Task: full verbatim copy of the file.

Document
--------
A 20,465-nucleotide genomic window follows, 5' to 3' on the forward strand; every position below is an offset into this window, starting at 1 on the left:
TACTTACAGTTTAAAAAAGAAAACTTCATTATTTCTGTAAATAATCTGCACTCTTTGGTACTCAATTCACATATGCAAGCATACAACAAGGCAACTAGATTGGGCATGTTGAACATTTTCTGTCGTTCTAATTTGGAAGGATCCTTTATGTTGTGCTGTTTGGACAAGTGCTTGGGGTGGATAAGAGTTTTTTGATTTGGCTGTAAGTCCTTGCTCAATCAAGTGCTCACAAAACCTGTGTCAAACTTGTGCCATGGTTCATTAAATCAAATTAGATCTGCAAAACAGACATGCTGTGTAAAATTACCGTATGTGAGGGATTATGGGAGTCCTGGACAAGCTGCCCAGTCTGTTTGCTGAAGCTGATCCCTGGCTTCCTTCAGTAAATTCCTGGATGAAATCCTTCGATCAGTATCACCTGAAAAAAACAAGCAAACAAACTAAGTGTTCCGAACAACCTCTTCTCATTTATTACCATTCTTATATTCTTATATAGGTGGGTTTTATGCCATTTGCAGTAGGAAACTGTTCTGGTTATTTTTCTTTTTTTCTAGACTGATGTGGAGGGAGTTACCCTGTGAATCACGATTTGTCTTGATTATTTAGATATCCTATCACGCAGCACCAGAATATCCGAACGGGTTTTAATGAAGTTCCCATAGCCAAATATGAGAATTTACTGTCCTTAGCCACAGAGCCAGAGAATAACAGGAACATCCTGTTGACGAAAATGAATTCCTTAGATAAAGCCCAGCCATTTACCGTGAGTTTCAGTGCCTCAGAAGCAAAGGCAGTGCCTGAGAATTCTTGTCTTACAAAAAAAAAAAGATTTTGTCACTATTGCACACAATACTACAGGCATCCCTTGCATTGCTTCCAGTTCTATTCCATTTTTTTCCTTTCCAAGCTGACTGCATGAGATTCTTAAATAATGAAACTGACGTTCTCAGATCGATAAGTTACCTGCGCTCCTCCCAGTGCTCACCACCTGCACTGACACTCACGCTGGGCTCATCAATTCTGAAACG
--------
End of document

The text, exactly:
A 20,465-nucleotide genomic window follows, 5' to 3' on the forward strand; every position below is an offset into this window, starting at 1 on the left:
TACTTACAGTTTAAAAAAGAAAACTTCATTATTTCTGTAAATAATCTGCACTCTTTGGTACTCAATTCACATATGCAAGCATACAACAAGGCAACTAGATTGGGCATGTTGAACATTTTCTGTCGTTCTAATTTGGAAGGATCCTTTATGTTGTGCTGTTTGGACAAGTGCTTGGGGTGGATAAGAGTTTTTTGATTTGGCTGTAAGTCCTTGCTCAATCAAGTGCTCACAAAACCTGTGTCAAACTTGTGCCATGGTTCATTAAATCAAATTAGATCTGCAAAACAGACATGCTGTGTAAAATTACCGTATGTGAGGGATTATGGGAGTCCTGGACAAGCTGCCCAGTCTGTTTGCTGAAGCTGATCCCTGGCTTCCTTCAGTAAATTCCTGGATGAAATCCTTCGATCAGTATCACCTGAAAAAAACAAGCAAACAAACTAAGTGTTCCGAACAACCTCTTCTCATTTATTACCATTCTTATATTCTTATATAGGTGGGTTTTATGCCATTTGCAGTAGGAAACTGTTCTGGTTATTTTTCTTTTTTTCTAGACTGATGTGGAGGGAGTTACCCTGTGAATCACGATTTGTCTTGATTATTTAGATATCCTATCACGCAGCACCAGAATATCCGAACGGGTTTTAATGAAGTTCCCATAGCCAAATATGAGAATTTACTGTCCTTAGCCACAGAGCCAGAGAATAACAGGAACATCCTGTTGACGAAAATGAATTCCTTAGATAAAGCCCAGCCATTTACCGTGAGTTTCAGTGCCTCAGAAGCAAAGGCAGTGCCTGAGAATTCTTGTCTTACAAAAAAAAAAAGATTTTGTCACTATTGCACACAATACTACAGGCATCCCTTGCATTGCTTCCAGTTCTATTCCATTTTTTTCCTTTCCAAGCTGACTGCATGAGATTCTTAAATAATGAAACTGACGTTCTCAGATCGATAAGTTACCTGCGCTCCTCCCAGTGCTCACCACCTGCACTGACACTCACGCTGGGCTCATCAATTCTGAAACG